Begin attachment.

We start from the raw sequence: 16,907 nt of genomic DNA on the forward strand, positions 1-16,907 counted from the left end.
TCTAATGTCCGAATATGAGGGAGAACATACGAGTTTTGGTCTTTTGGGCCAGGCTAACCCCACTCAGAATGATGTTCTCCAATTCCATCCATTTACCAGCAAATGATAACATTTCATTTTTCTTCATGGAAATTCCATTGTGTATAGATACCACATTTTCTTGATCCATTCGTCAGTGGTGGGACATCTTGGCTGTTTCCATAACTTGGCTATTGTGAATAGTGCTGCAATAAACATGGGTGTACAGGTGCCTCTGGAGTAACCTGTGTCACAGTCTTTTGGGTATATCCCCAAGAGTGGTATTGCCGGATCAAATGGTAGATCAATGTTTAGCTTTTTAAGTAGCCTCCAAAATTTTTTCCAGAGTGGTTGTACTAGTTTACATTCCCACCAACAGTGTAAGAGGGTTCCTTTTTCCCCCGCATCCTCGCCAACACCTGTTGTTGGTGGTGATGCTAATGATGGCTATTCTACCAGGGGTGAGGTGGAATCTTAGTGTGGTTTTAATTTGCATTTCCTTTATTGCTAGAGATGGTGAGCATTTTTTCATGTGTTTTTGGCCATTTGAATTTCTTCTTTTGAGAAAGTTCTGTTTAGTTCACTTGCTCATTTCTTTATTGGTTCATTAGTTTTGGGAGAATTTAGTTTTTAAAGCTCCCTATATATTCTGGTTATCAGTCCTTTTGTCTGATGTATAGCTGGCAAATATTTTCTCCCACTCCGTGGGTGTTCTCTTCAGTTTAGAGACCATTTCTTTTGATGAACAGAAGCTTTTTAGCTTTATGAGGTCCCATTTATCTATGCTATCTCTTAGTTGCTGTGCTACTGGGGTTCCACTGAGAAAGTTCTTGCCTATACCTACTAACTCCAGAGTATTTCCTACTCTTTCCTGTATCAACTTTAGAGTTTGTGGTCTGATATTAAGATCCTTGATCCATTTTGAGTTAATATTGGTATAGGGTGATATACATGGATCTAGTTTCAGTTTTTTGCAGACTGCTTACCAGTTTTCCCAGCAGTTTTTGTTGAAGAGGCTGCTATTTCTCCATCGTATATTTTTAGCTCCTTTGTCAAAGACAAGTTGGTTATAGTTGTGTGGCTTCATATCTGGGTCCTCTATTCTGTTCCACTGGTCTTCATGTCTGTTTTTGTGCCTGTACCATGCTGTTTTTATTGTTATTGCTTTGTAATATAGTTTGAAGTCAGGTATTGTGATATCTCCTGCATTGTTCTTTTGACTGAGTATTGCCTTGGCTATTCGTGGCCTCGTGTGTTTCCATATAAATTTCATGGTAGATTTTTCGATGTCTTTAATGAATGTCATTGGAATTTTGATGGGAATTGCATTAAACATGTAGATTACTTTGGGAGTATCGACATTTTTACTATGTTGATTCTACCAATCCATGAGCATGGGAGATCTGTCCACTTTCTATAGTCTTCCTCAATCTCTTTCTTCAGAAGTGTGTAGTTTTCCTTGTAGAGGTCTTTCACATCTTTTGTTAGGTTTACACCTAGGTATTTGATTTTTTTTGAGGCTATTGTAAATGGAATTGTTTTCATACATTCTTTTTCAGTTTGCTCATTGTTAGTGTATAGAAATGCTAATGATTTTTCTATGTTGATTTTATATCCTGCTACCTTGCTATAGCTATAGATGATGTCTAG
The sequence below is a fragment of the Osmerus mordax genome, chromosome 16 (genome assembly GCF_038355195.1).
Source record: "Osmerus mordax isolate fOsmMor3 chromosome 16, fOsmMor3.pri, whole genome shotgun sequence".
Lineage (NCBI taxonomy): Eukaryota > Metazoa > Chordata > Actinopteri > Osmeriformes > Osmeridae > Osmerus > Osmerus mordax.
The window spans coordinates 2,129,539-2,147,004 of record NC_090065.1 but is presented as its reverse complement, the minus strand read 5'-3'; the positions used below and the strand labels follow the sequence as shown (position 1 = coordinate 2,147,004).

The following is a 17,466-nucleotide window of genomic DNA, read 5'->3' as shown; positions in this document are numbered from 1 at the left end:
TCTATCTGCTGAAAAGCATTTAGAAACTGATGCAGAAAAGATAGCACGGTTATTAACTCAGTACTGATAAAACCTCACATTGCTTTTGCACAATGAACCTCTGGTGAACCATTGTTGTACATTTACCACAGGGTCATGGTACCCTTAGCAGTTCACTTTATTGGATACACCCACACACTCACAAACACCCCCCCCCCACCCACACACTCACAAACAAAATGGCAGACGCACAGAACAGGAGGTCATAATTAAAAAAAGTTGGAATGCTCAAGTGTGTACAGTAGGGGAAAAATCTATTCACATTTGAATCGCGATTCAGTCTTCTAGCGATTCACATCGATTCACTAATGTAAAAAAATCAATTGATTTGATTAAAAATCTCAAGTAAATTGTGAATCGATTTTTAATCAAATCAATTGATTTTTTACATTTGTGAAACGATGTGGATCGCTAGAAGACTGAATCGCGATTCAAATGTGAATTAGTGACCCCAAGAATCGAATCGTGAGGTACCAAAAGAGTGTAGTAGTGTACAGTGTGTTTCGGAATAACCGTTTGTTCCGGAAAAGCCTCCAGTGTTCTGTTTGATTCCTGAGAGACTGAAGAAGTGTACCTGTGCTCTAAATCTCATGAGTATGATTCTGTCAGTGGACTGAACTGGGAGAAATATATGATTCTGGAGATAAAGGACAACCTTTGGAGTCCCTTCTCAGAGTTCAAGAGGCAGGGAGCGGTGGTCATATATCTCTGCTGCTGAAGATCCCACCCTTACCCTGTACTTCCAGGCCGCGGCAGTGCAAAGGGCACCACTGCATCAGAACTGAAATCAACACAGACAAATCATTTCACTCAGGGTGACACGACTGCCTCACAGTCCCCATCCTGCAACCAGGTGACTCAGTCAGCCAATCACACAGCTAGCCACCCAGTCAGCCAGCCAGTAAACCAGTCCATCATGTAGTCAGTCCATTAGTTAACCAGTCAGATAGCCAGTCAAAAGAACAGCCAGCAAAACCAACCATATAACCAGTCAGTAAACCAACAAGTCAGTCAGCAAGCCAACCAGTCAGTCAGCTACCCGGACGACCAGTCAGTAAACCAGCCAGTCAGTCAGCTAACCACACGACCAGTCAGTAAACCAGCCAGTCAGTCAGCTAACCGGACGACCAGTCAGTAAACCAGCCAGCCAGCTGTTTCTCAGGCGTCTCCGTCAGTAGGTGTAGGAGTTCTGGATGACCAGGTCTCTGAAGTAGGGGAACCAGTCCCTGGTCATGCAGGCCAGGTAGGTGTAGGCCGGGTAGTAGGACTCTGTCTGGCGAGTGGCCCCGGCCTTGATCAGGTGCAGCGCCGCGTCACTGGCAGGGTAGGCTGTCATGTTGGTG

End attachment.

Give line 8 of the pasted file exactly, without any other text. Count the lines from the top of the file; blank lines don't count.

TCTATCTGCTGAAAAGCATTTAGAAACTGATGCAGAAAAGATAGCACGGTTATTAACTCAGTACTGATAAAACCTCACATTGCTTTTGCACAATGAACCTCTGGTGAACCATTGTTGTACATTTACCACAGGGTCATGGTACCCTTAGCAGTTCACTTTATTGGATACACCCACACACTCACAAACACCCCCCCCCCACCCACACACTCACAAACAAAATGGCAGACGCACAGAACAGGAGGTCATAATTAAAAAAAGTTGGAATGCTCAAGTGTGTACAGTAGGGGAAAAATCTATTCACATTTGAATCGCGATTCAGTCTTCTAGCGATTCACATCGATTCACTAATGTAAAAAAATCAATTGATTTGATTAAAAATCTCAAGTAAATTGTGAATCGATTTTTAATCAAATCAATTGATTTTTTACATTTGTGAAACGATGTGGATCGCTAGAAGACTGAATCGCGATTCAAATGTGAATTAGTGACCCCAAGAATCGAATCGTGAGGTACCAAAAGAGTGTAGTAGTGTACAGTGTGTTTCGGAATAACCGTTTGTTCCGGAAAAGCCTCCAGTGTTCTGTTTGATTCCTGAGAGACTGAAGAAGTGTACCTGTGCTCTAAATCTCATGAGTATGATTCTGTCAGTGGACTGAACTGGGAGAAATATATGATTCTGGAGATAAAGGACAACCTTTGGAGTCCCTTCTCAGAGTTCAAGAGGCAGGGAGCGGTGGTCATATATCTCTGCTGCTGAAGATCCCACCCTTACCCTGTACTTCCAGGCCGCGGCAGTGCAAAGGGCACCACTGCATCAGAACTGAAATCAACACAGACAAATCATTTCACTCAGGGTGACACGACTGCCTCACAGTCCCCATCCTGCAACCAGGTGACTCAGTCAGCCAATCACACAGCTAGCCACCCAGTCAGCCAGCCAGTAAACCAGTCCATCATGTAGTCAGTCCATTAGTTAACCAGTCAGATAGCCAGTCAAAAGAACAGCCAGCAAAACCAACCATATAACCAGTCAGTAAACCAACAAGTCAGTCAGCAAGCCAACCAGTCAGTCAGCTACCCGGACGACCAGTCAGTAAACCAGCCAGTCAGTCAGCTAACCACACGACCAGTCAGTAAACCAGCCAGTCAGTCAGCTAACCGGACGACCAGTCAGTAAACCAGCCAGCCAGCTGTTTCTCAGGCGTCTCCGTCAGTAGGTGTAGGAGTTCTGGATGACCAGGTCTCTGAAGTAGGGGAACCAGTCCCTGGTCATGCAGGCCAGGTAGGTGTAGGCCGGGTAGTAGGACTCTGTCTGGCGAGTGGCCCCGGCCTTGATCAGGTGCAGCGCCGCGTCACTGGCAGGGTAGGCTGTCATGTTGGTG